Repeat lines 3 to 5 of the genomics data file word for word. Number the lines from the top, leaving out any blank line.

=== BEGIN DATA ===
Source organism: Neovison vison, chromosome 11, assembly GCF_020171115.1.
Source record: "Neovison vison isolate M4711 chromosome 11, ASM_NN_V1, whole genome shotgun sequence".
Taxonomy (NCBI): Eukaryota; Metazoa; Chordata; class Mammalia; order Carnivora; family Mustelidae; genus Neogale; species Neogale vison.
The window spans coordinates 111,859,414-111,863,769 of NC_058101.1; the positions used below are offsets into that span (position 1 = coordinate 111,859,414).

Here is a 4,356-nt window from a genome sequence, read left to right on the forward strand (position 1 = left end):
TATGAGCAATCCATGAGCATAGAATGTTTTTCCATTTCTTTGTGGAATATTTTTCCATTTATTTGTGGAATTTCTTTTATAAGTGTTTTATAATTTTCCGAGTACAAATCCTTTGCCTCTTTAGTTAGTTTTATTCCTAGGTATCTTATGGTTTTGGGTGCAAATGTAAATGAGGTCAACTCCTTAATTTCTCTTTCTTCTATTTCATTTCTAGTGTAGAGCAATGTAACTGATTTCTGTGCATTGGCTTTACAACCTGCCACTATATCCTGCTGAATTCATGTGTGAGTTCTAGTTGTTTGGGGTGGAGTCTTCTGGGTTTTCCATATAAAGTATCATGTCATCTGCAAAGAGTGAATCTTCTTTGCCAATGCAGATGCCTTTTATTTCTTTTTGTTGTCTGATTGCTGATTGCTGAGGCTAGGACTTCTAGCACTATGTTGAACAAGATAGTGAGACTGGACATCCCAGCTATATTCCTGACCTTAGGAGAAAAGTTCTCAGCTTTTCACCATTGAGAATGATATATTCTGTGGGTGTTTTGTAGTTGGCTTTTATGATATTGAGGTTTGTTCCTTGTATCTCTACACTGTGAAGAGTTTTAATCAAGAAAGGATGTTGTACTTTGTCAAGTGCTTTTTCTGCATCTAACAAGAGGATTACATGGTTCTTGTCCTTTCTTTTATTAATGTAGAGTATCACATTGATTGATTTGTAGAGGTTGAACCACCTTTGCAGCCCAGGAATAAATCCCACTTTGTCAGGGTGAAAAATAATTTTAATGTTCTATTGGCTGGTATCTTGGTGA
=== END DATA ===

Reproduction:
Taxonomy (NCBI): Eukaryota; Metazoa; Chordata; class Mammalia; order Carnivora; family Mustelidae; genus Neogale; species Neogale vison.
The window spans coordinates 111,859,414-111,863,769 of NC_058101.1; the positions used below are offsets into that span (position 1 = coordinate 111,859,414).

Here is a 4,356-nt window from a genome sequence, read left to right on the forward strand (position 1 = left end):